Wellness of Mind and Body through the Benefits of Exercise
In the last decade, scientists have studied how exercise can enrich brain function. Whatever the person’s age or fitness level, research proves that setting time for exercise brings some considerable mental benefits.
Here are six ways regular exercise can boost cognition and your general sense of well-being:
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Among the best-known mental benefits of exercise is stress reduction. Sweating up can help neutralize physical and mental stress. Also, it increases your body’s reserves of norepinephrine, a biochemical that can tameyour brain’s response to stressful situations. So if you feel at times that you’re being swallowed by mental tension, get out there and start moving.
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Increased Happy Hormone Production
Running a few miles on the treadmill can be a pain, but it’s worth the hard work! As you may have heard before, exercise releases happy hormones known as endorphins. Based on studies, exercise can even calm symptoms of clinically depressed individuals. Because of this, doctors recommend gym time for anyone suffering from depression or anxiety as long as long as they are physically capable. There are cases in which exercise proves to be just as effective as antidepressant medication.
No worries if you’re not exactly the gym buff type — you can get an instant happy buzz even if you work out for only 30 minutes twice or thrice weekly.
Jump on the treadmill to start looking and feeling million dollar. At a basic level, physical fitness improves your self-esteem and develops a positive self-image. Whatever your age, gender, size or weight, exercise can fast elevate your feelings of self-worth.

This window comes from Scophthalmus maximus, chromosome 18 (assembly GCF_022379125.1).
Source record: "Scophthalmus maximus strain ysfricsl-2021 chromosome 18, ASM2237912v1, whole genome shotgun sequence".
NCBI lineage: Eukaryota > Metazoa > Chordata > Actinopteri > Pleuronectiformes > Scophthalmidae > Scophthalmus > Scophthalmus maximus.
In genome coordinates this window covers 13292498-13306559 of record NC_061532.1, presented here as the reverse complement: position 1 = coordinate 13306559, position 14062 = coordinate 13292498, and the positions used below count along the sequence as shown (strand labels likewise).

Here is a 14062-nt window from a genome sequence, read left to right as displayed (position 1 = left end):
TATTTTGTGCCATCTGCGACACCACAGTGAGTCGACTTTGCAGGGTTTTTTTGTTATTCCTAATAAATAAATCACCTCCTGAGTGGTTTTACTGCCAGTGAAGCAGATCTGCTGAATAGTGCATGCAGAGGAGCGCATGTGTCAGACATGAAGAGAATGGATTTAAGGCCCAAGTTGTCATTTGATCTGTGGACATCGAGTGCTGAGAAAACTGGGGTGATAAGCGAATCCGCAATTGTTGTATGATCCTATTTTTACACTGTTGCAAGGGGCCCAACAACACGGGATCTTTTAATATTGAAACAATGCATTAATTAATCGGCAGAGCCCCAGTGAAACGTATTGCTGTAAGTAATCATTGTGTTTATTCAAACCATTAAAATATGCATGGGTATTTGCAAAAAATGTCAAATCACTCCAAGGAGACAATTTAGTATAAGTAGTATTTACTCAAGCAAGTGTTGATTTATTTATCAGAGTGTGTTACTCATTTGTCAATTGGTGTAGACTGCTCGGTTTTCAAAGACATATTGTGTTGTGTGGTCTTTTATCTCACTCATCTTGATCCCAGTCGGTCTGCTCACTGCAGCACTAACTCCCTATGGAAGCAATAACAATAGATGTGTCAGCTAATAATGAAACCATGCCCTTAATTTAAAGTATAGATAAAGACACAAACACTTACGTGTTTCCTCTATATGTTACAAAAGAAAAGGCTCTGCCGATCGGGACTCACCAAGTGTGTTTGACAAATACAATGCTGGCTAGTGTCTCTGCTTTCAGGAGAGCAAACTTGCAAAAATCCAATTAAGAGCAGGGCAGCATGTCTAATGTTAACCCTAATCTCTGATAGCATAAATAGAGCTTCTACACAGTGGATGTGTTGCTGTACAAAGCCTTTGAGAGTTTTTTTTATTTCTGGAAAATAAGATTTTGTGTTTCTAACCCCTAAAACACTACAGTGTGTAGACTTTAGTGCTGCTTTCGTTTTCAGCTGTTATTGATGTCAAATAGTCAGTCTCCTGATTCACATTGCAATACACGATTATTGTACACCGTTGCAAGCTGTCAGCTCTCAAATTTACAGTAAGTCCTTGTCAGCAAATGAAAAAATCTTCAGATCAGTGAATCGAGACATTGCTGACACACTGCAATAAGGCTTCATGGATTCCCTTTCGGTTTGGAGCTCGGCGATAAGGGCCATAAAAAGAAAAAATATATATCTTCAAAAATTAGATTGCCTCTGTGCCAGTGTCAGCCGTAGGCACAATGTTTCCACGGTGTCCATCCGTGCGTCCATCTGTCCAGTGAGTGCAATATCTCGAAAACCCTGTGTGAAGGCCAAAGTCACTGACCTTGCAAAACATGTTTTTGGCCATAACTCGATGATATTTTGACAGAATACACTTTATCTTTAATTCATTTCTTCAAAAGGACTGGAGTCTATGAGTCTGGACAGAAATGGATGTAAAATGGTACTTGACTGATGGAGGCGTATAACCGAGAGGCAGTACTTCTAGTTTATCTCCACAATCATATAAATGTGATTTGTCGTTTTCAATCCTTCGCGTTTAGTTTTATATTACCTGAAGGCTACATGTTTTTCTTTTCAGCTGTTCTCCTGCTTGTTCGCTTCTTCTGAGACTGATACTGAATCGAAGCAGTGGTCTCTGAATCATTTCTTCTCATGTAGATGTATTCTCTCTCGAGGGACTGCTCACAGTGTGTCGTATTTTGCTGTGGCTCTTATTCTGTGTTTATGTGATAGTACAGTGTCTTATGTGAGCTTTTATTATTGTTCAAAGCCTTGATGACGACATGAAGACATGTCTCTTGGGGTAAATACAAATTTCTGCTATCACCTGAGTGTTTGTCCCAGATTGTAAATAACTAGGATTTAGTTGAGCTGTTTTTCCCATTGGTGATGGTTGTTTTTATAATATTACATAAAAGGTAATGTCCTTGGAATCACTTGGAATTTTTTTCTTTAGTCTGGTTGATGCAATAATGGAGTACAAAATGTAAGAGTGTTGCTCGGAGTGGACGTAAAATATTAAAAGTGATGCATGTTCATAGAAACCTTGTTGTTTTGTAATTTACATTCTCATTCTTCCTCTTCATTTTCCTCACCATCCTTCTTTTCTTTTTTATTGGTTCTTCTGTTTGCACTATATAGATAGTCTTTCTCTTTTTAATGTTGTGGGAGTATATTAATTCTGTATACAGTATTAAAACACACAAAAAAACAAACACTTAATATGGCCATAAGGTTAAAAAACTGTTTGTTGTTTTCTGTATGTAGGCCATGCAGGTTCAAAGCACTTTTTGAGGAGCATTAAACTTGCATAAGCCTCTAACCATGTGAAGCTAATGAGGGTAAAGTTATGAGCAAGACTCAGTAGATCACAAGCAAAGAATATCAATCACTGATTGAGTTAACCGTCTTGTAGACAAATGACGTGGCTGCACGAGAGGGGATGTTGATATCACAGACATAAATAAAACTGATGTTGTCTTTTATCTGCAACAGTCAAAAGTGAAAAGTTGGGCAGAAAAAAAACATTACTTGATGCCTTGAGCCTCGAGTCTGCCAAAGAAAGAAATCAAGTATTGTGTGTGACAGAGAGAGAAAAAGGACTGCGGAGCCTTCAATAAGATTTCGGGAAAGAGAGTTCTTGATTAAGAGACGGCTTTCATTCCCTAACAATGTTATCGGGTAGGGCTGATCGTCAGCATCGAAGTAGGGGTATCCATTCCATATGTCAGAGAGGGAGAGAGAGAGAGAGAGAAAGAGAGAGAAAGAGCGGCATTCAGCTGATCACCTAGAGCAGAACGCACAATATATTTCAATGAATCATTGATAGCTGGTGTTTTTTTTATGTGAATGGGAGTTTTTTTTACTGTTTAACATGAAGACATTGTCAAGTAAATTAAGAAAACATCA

Enjoying the Great Outdoors
Exercising in the great outdoors can boost your self-esteem even more. Do a bit of research and look for an outdoor workout that is compatible with your style, whether jogging in the park or canoeing or biking or what have you. All that Vitamin D you get from soaking up the sun (wearing that sunscreen, of course!) can stop those depressive symptoms on their tracks.
Maintaining Cognitive Ability
It’s not nice, but it’s true — as we age, our brains get a little less sharp. Though exercise and a healthy diet can’t treat Alzheimer’s disease, it can help prevent or control cognitive decline, which starts after the age of 45 in most people. In people between the ages of 25 and 45, exercise boosts the levels of particular brain chemicals that prevent or delay the degeneration of the hippocampus, that area of the brain that controls learning and memory.
Finally, just a little Q & A: which do you think is better when it comes to relieving anxiety — getting a warm bubble bath or jogging in the park? You may find the answer surprising. The warm and fuzzy chemicals your body releases during and after exercise can help you calm down. And we thought exercise was just a perfect way to shed weight!